That Sucks: Appeals Court Finds Pixelated “.SUCKS” Mark to Lack Trademark Functionality
February 7, 2022
Michael J. Pistorio
In re Vox Populi Registry, Ltd. Fed Cir. 2021-1496
On Feb. 2, 2022, the Court of Appeals for the Federal Circuit (CAFC) shot down appellant Vox Populi Registry’s bid for a trademark on a retro-pixilated word mark “.SUCKS”, agreeing with the USPTO that the mark doesn’t meet the standard of “functionality” for trademarks.
Vox is the domain registry operator for .SUCKS top-level domain websites, and filed a trademark application for the stylized .SUCKS mark in classes related to domain name registration services, which was refused by the USPTO.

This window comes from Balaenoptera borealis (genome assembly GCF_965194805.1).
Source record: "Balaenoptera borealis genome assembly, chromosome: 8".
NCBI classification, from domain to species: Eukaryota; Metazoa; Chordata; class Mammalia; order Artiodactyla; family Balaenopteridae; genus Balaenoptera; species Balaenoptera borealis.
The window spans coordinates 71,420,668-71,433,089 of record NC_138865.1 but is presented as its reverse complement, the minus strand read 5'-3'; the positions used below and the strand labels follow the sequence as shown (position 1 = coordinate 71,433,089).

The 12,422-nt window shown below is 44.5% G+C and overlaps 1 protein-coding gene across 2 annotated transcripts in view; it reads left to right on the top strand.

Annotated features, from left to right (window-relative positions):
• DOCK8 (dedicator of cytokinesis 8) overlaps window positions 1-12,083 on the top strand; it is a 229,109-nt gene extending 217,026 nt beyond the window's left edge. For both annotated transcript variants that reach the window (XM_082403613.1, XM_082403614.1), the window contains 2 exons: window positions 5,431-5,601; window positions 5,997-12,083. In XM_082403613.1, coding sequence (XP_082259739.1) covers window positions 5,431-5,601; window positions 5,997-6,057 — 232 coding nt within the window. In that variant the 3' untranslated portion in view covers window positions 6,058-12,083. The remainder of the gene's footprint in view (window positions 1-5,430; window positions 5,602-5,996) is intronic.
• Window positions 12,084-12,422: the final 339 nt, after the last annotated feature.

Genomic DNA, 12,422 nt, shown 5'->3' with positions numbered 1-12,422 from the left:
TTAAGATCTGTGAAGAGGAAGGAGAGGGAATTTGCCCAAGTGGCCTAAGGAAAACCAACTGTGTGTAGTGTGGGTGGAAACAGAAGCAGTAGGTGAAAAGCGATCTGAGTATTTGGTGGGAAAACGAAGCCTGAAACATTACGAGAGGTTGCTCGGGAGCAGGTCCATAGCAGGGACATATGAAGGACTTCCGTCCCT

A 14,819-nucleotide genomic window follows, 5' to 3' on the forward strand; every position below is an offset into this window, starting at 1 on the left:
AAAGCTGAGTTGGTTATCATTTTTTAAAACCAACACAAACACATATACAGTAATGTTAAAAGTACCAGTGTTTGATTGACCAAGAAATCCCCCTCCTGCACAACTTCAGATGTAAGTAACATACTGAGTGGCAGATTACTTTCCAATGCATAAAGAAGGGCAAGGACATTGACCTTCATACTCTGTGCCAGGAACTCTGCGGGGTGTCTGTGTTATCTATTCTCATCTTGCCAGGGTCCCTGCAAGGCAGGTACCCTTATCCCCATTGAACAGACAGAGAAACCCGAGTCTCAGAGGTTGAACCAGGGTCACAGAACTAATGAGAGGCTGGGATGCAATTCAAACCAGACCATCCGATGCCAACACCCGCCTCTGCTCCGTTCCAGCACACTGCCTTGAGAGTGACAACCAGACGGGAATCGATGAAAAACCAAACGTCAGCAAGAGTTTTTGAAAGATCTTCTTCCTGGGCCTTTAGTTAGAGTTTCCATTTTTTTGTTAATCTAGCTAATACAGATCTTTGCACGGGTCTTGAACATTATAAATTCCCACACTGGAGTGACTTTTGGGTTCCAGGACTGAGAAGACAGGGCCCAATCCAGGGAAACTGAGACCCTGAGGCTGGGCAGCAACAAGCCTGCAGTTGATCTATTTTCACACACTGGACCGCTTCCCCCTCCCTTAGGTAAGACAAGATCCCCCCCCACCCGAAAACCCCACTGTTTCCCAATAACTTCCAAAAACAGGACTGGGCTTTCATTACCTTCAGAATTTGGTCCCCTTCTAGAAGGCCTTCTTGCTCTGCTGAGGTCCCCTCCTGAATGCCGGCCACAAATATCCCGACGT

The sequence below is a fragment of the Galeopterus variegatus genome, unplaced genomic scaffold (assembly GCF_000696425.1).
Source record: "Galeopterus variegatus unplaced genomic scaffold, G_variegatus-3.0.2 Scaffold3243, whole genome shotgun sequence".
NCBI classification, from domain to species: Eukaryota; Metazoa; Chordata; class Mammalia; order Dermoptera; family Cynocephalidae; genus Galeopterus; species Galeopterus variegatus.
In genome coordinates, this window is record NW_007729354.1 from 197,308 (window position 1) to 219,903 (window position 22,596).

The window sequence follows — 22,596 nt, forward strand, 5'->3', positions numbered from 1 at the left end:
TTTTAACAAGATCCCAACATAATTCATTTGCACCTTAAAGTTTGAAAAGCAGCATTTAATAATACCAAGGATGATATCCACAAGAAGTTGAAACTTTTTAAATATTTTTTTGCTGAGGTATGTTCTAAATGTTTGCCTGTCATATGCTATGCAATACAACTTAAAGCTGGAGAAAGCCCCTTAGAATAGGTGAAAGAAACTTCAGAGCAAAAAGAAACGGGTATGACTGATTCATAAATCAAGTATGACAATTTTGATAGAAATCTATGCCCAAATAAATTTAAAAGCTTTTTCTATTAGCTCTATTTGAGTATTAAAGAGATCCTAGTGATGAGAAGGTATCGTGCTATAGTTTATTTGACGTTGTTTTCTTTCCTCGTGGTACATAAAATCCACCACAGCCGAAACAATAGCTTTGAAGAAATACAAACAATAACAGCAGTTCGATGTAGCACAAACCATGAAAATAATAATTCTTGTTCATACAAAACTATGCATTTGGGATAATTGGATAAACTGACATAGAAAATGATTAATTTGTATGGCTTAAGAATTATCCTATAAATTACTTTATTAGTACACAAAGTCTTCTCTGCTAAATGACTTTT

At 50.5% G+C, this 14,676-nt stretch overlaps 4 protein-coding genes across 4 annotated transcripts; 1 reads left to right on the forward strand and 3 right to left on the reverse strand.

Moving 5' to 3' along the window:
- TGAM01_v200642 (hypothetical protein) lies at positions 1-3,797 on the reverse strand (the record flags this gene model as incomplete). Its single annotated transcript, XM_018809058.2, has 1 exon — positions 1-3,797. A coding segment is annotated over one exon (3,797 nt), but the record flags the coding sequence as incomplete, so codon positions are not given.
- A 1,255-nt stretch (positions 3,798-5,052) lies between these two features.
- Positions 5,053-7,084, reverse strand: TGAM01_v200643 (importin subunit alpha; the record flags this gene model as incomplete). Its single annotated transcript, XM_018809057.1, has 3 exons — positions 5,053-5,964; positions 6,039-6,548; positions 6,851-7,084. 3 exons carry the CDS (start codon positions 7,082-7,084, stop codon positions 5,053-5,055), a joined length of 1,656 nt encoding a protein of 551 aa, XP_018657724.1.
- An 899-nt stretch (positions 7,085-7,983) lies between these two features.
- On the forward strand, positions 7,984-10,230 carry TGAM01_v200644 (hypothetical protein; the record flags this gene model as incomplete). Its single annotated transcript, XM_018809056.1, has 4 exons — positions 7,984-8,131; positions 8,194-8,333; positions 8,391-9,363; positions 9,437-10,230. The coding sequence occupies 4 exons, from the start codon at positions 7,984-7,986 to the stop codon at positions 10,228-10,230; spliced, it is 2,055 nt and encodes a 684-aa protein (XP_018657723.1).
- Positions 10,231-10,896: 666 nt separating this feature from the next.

A service mark must function to “identify and distinguish the services of one person from the services of others and to indicate the source of the services” (15 U.S.C. §1127). The court agreed with the USPTO that “consumers … view the mark as a non-source identifying part of a domain name, rather than a mark.” That is, “.SUCKS” seems to be a product itself to people in the market for a creative domain name, and not an identifier of the source of “.SUCKS” web addresses. The court was not particularly swayed by Vox’s records of customer purchases of .SUCKS domain names, which didn’t show whether the customers viewed .SUCKS as a source identifier. Additionally, the court did not find the pixilated styling to create any “separate commercial impression.”